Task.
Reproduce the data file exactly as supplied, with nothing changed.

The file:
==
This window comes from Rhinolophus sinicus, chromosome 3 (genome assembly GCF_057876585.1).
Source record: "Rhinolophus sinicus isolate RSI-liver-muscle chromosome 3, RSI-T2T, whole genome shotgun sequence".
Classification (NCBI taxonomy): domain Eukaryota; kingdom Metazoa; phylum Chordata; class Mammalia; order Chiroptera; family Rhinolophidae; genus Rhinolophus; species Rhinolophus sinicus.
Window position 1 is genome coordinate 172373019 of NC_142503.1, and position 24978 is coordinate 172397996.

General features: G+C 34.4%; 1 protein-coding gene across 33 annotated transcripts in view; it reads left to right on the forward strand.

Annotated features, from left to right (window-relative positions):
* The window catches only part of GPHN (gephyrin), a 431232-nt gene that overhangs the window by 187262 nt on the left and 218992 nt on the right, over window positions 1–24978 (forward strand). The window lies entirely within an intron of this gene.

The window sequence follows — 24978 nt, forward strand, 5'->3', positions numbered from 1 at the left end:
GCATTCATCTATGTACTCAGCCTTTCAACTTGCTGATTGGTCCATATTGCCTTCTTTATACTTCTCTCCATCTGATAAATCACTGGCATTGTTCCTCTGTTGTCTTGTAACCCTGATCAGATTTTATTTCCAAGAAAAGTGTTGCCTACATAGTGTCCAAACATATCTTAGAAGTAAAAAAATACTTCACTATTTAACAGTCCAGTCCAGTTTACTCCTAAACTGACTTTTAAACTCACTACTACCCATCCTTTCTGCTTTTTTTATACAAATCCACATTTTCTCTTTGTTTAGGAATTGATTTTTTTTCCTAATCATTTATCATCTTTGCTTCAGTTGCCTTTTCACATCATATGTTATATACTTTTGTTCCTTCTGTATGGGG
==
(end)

This window comes from Rhinolophus sinicus, chromosome 3 (genome assembly GCF_057876585.1).
Source record: "Rhinolophus sinicus isolate RSI-liver-muscle chromosome 3, RSI-T2T, whole genome shotgun sequence".
Classification (NCBI taxonomy): domain Eukaryota; kingdom Metazoa; phylum Chordata; class Mammalia; order Chiroptera; family Rhinolophidae; genus Rhinolophus; species Rhinolophus sinicus.
Window position 1 is genome coordinate 172373019 of NC_142503.1, and position 24978 is coordinate 172397996.

General features: G+C 34.4%; 1 protein-coding gene across 33 annotated transcripts in view; it reads left to right on the forward strand.

Annotated features, from left to right (window-relative positions):
* The window catches only part of GPHN (gephyrin), a 431232-nt gene that overhangs the window by 187262 nt on the left and 218992 nt on the right, over window positions 1–24978 (forward strand). The window lies entirely within an intron of this gene.

The window sequence follows — 24978 nt, forward strand, 5'->3', positions numbered from 1 at the left end:
GCATTCATCTATGTACTCAGCCTTTCAACTTGCTGATTGGTCCATATTGCCTTCTTTATACTTCTCTCCATCTGATAAATCACTGGCATTGTTCCTCTGTTGTCTTGTAACCCTGATCAGATTTTATTTCCAAGAAAAGTGTTGCCTACATAGTGTCCAAACATATCTTAGAAGTAAAAAAATACTTCACTATTTAACAGTCCAGTCCAGTTTACTCCTAAACTGACTTTTAAACTCACTACTACCCATCCTTTCTGCTTTTTTTATACAAATCCACATTTTCTCTTTGTTTAGGAATTGATTTTTTTTCCTAATCATTTATCATCTTTGCTTCAGTTGCCTTTTCACATCATATGTTATATACTTTTGTTCCTTCTGTATGGGG